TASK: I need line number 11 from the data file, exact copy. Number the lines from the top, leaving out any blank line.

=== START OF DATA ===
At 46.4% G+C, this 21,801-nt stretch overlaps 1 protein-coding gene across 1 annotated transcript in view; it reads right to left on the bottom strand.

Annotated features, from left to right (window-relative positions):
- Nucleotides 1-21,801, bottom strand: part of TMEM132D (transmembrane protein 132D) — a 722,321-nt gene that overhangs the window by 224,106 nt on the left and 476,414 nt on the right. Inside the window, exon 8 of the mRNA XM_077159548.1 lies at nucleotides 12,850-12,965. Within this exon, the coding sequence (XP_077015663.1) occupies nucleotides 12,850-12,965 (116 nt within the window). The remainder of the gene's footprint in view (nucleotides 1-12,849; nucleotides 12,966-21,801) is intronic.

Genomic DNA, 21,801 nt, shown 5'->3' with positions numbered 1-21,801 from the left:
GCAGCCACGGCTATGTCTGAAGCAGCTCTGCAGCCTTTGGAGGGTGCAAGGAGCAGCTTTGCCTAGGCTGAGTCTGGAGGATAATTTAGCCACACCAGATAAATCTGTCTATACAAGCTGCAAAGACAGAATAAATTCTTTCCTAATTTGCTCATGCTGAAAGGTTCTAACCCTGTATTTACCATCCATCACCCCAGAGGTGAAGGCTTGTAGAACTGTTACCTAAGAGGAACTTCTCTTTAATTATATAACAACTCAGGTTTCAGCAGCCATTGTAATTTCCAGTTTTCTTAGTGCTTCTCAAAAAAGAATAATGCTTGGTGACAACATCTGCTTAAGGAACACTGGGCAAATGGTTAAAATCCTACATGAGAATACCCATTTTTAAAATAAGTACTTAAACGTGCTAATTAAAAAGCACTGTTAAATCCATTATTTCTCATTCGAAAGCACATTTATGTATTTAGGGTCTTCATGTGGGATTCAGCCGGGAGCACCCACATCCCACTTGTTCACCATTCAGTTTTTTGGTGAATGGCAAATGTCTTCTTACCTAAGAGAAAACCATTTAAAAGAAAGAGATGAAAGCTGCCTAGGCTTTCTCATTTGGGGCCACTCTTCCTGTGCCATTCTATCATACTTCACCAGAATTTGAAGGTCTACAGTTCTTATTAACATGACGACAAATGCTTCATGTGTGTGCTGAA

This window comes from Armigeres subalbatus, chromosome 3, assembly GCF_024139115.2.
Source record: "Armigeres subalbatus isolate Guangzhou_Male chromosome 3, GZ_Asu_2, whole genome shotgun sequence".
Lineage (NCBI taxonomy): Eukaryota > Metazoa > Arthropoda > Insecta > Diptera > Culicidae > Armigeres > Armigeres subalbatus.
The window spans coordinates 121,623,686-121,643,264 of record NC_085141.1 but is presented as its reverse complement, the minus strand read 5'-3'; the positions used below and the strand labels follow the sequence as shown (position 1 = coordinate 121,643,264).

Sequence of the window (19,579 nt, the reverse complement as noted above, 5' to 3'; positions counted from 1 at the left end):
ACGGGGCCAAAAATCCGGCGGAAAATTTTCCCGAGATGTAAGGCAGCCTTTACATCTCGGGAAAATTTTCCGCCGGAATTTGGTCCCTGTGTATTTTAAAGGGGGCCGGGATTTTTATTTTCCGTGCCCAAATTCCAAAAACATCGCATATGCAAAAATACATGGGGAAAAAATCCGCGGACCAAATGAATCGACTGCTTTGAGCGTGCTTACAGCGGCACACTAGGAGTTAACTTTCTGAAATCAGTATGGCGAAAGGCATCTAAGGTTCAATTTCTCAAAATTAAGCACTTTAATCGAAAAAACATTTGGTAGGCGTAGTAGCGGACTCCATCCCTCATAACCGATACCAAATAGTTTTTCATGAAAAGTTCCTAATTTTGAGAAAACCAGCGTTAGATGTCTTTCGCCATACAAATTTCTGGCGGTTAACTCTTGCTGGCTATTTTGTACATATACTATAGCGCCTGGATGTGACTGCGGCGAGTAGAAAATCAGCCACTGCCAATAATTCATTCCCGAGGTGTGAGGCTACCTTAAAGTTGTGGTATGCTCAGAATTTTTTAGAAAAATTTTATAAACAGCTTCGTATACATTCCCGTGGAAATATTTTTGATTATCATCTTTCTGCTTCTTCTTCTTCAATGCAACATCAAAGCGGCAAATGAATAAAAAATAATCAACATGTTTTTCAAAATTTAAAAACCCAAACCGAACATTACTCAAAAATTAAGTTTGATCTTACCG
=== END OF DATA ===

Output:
ACGGGGCCAAAAATCCGGCGGAAAATTTTCCCGAGATGTAAGGCAGCCTTTACATCTCGGGAAAATTTTCCGCCGGAATTTGGTCCCTGTGTATTTTAAAGGGGGCCGGGATTTTTATTTTCCGTGCCCAAATTCCAAAAACATCGCATATGCAAAAATACATGGGGAAAAAATCCGCGGACCAAATGAATCGACTGCTTTGAGCGTGCTTACAGCGGCACACTAGGAGTTAACTTTCTGAAATCAGTATGGCGAAAGGCATCTAAGGTTCAATTTCTCAAAATTAAGCACTTTAATCGAAAAAACATTTGGTAGGCGTAGTAGCGGACTCCATCCCTCATAACCGATACCAAATAGTTTTTCATGAAAAGTTCCTAATTTTGAGAAAACCAGCGTTAGATGTCTTTCGCCATACAAATTTCTGGCGGTTAACTCTTGCTGGCTATTTTGTACATATACTATAGCGCCTGGATGTGACTGCGGCGAGTAGAAAATCAGCCACTGCCAATAATTCATTCCCGAGGTGTGAGGCTACCTTAAAGTTGTGGTATGCTCAGAATTTTTTAGAAAAATTTTATAAACAGCTTCGTATACATTCCCGTGGAAATATTTTTGATTATCATCTTTCTGCTTCTTCTTCTTCAATGCAACATCAAAGCGGCAAATGAATAAAAAATAATCAACATGTTTTTCAAAATTTAAAAACCCAAACCGAACATTACTCAAAAATTAAGTTTGATCTTACCG